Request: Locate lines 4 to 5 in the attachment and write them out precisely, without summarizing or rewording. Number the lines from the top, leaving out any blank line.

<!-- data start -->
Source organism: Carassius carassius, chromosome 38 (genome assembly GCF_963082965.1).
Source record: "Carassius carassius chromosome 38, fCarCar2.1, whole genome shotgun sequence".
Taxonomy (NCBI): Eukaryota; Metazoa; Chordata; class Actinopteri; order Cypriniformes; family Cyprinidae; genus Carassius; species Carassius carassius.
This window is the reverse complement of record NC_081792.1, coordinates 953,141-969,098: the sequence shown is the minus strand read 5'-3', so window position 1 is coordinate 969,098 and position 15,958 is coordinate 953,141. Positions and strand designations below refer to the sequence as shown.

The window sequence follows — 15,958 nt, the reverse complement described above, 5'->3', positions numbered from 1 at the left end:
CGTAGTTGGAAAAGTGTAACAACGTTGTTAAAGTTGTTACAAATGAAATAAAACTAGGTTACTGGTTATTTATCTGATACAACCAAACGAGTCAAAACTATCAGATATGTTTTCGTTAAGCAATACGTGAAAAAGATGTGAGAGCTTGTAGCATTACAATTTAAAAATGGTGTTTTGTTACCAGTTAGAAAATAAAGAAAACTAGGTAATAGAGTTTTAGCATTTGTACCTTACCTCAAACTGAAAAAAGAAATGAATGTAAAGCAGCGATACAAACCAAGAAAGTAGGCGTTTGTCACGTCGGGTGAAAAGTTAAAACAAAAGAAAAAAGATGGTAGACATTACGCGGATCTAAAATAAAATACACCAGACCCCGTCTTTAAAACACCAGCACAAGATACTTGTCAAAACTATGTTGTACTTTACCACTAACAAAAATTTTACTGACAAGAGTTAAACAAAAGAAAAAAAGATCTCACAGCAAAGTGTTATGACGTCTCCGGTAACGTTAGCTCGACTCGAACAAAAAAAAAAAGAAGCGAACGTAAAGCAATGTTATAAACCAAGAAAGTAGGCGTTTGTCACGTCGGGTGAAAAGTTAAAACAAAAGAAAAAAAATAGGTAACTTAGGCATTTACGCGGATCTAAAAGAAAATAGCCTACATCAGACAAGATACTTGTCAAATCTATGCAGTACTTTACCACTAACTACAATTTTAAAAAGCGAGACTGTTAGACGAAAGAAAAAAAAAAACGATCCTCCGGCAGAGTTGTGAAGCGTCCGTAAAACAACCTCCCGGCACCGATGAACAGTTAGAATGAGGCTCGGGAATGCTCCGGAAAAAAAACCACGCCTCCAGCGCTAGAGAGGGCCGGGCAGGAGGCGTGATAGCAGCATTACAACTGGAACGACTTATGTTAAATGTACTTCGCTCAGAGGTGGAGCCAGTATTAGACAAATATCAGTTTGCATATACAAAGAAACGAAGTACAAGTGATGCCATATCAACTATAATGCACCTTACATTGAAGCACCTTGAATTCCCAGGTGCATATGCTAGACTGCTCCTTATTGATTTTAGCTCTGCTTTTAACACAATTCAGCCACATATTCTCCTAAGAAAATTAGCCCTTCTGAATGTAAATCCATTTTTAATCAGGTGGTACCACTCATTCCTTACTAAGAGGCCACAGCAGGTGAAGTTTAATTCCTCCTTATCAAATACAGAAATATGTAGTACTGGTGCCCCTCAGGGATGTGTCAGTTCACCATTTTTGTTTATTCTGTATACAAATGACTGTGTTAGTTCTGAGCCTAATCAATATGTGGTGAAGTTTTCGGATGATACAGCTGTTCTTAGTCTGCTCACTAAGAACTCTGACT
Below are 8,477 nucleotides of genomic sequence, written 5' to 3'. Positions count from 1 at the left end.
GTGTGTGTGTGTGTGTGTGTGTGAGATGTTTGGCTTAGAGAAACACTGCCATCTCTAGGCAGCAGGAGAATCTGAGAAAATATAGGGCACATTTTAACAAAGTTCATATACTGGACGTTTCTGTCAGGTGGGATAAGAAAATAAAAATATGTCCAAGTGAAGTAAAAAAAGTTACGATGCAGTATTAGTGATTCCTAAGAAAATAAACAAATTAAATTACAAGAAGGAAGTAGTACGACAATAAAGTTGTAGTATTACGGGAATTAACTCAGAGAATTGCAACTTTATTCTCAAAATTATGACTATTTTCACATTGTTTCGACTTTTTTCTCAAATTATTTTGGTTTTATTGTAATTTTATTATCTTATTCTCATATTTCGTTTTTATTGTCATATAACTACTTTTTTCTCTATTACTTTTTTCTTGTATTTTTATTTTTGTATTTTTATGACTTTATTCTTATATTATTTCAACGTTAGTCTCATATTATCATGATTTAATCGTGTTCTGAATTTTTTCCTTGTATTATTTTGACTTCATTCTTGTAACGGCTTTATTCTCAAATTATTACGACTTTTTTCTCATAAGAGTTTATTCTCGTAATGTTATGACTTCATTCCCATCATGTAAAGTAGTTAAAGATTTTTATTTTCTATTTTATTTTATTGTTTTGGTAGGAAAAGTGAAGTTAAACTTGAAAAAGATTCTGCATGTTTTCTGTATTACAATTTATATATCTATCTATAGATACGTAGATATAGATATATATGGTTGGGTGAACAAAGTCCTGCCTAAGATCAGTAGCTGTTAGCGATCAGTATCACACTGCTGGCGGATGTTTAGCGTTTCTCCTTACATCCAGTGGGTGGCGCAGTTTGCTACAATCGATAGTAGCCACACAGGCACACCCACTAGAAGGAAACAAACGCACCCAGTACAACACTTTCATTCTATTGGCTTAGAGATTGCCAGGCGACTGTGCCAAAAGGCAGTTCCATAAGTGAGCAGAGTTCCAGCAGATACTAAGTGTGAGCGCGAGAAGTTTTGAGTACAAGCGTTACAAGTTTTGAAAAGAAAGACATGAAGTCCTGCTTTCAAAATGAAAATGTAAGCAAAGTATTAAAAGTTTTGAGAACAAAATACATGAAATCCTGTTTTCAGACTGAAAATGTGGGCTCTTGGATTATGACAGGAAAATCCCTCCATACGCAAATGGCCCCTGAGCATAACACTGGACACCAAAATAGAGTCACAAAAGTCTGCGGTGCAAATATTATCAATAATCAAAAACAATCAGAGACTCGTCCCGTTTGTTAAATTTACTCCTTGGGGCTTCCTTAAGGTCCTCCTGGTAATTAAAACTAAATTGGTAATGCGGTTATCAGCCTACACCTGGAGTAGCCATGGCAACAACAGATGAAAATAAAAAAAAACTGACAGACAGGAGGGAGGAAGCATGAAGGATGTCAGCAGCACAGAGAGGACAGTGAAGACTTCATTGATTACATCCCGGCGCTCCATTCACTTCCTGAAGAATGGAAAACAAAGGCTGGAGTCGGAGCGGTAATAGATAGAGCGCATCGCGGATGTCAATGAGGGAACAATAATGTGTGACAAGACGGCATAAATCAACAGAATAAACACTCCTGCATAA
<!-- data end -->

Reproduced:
This window is the reverse complement of record NC_081792.1, coordinates 953,141-969,098: the sequence shown is the minus strand read 5'-3', so window position 1 is coordinate 969,098 and position 15,958 is coordinate 953,141. Positions and strand designations below refer to the sequence as shown.

The window sequence follows — 15,958 nt, the reverse complement described above, 5'->3', positions numbered from 1 at the left end: